Celebrity Humanitarianism and North-South Relations Politics, place and power
Discussion over celebrity engagement is often limited to theoretical critique or normative name-calling, without much grounded research into what it is that celebrities are doing, the same or differently throughout the world. Crucially, little attention has been paid to the Global South, either as a place where celebrities intervene into existing politics and social processes, or as the generator of Southern celebrities engaged in ‘do-gooding’. This book examines what the diverse roster of celebrity humanitarians are actually doing in and across North and South contexts. Celebrity humanitarianism is an effective lens for viewing the multiple and diverse relationships that constitute the links between North and South. New empirical findings on celebrity humanitarianism on the ground in Thailand, Malawi, Bangladesh, South Africa, China, Haiti, Congo, US, Denmark and Australia illustrate the impact of celebrity humanitarianism in the Global South and celebritization, participation and democratization in the donor North. By investigating one of the most mediatized and distant representations of humanitarianism (the celebrity intervention) from a perspective of contextualization, the book underscores the importance of context in international development.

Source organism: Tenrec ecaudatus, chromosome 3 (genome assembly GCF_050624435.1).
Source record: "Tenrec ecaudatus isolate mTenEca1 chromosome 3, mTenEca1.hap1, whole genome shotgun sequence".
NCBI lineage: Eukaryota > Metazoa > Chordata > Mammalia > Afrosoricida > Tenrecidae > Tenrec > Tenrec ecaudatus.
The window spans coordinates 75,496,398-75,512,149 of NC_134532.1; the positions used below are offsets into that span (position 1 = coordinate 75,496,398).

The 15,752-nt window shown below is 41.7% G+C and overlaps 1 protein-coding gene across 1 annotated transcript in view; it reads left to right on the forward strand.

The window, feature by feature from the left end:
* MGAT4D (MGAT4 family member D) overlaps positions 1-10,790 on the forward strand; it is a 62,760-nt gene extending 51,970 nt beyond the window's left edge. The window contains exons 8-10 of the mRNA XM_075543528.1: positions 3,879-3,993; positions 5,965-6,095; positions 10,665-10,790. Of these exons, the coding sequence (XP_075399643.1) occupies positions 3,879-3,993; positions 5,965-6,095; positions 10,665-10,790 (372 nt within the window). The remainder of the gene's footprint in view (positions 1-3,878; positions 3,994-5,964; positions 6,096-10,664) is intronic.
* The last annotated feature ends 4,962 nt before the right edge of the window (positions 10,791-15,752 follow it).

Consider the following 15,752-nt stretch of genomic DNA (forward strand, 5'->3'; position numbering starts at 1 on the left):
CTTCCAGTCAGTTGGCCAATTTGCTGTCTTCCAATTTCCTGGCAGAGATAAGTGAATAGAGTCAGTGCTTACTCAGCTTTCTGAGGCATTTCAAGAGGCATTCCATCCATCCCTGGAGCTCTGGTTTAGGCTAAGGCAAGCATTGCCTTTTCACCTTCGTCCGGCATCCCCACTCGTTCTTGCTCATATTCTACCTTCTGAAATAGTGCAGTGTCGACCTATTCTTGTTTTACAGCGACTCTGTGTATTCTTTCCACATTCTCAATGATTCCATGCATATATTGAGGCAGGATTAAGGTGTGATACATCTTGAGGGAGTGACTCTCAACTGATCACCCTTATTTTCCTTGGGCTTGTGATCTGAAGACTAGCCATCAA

This book will be of interest to students and researchers in the fields of development studies, celebrity studies, anthropology, political science, geography, and related disciplines. It is also of great relevance to development practitioners, humanitarian NGOs, and professionals in business (CSR, fair trade) who work in the increasingly celebritized field.